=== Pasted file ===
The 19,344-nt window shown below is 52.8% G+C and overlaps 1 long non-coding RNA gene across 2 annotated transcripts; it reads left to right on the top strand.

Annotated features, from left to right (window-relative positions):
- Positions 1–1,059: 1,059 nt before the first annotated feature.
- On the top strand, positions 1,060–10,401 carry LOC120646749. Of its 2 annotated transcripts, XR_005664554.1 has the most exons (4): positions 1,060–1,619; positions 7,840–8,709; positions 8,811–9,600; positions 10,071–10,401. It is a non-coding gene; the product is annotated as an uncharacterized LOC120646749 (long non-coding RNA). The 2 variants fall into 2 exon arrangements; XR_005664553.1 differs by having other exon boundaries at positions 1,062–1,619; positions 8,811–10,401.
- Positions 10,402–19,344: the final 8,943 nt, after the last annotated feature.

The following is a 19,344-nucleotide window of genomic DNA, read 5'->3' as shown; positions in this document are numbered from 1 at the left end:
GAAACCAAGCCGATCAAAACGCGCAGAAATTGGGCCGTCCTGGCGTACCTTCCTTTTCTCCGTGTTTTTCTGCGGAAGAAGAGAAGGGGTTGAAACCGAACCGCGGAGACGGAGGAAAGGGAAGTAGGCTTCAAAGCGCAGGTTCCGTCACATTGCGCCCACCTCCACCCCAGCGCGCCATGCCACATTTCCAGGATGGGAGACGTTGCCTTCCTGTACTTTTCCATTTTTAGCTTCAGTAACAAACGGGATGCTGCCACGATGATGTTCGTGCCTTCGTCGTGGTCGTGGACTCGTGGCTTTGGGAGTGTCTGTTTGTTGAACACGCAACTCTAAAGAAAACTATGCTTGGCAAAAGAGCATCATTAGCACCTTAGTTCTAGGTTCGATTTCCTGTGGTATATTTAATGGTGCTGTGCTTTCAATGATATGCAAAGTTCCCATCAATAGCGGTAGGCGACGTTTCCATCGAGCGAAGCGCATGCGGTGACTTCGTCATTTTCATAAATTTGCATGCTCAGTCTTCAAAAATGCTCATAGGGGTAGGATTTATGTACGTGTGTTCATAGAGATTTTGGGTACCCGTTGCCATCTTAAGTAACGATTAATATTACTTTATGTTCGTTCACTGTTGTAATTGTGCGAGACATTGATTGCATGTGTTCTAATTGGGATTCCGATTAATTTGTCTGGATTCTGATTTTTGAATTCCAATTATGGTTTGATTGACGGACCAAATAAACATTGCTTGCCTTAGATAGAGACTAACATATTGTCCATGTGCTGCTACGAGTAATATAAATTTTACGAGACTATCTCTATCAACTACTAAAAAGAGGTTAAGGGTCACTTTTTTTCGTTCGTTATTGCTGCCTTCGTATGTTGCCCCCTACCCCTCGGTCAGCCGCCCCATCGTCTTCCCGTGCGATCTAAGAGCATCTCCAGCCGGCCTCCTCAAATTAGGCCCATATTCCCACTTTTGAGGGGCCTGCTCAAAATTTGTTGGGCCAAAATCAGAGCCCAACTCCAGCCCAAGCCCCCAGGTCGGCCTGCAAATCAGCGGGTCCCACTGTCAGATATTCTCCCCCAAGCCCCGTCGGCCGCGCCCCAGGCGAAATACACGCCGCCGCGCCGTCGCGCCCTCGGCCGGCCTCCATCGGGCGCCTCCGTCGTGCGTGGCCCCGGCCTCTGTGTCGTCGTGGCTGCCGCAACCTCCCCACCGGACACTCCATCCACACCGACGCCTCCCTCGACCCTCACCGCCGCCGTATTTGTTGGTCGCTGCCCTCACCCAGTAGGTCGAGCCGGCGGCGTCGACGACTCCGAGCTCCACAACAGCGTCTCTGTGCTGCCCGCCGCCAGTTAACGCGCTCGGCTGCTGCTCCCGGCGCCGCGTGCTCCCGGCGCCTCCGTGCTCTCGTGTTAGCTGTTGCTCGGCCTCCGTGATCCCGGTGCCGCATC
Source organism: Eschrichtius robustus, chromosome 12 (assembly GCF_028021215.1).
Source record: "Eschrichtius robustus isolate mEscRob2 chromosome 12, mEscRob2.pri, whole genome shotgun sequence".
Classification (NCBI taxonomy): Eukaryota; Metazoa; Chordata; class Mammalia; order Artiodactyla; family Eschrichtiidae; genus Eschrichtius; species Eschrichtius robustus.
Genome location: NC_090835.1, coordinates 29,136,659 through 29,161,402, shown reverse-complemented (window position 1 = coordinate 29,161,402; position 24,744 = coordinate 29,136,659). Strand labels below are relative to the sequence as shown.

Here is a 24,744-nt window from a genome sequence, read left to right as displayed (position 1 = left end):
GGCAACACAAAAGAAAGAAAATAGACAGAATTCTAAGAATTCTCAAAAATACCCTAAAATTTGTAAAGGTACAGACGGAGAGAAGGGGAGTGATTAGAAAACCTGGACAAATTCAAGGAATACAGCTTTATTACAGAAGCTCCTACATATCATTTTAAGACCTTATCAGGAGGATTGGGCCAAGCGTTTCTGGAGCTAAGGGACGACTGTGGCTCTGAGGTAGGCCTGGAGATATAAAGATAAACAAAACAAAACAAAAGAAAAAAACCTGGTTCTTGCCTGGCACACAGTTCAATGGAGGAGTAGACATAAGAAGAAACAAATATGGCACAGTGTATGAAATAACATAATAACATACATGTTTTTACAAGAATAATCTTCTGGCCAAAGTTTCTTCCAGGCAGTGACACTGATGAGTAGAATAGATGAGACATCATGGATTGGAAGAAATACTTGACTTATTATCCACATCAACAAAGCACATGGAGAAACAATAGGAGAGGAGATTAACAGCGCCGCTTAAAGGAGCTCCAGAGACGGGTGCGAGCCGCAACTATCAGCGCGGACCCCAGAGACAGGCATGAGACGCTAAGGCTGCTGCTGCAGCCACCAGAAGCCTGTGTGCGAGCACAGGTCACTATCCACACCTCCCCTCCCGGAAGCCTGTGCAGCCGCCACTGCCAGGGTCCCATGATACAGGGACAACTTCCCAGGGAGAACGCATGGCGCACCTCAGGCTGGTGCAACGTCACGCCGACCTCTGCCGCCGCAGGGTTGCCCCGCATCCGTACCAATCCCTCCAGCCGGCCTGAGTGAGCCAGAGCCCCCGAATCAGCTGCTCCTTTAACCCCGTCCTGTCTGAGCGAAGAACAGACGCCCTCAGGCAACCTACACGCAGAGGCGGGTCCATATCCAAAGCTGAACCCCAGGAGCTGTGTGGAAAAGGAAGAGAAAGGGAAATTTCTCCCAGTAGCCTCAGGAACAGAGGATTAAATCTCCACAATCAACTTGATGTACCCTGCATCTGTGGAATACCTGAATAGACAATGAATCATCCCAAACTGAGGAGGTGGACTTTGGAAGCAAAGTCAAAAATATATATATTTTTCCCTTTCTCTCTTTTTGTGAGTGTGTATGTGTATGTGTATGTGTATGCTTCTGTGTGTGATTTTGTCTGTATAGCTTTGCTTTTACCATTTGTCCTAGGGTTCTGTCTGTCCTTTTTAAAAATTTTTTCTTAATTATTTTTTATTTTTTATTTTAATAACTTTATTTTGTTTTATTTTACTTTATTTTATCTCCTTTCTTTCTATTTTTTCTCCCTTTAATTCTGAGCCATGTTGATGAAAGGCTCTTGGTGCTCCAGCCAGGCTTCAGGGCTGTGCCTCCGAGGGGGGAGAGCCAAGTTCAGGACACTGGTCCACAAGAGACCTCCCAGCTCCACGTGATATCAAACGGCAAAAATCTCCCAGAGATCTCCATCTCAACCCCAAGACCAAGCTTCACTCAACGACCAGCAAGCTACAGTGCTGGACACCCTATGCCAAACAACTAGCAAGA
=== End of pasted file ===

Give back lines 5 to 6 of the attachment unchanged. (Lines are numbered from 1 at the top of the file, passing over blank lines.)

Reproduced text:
- Positions 10,402–19,344: the final 8,943 nt, after the last annotated feature.

The following is a 19,344-nucleotide window of genomic DNA, read 5'->3' as shown; positions in this document are numbered from 1 at the left end: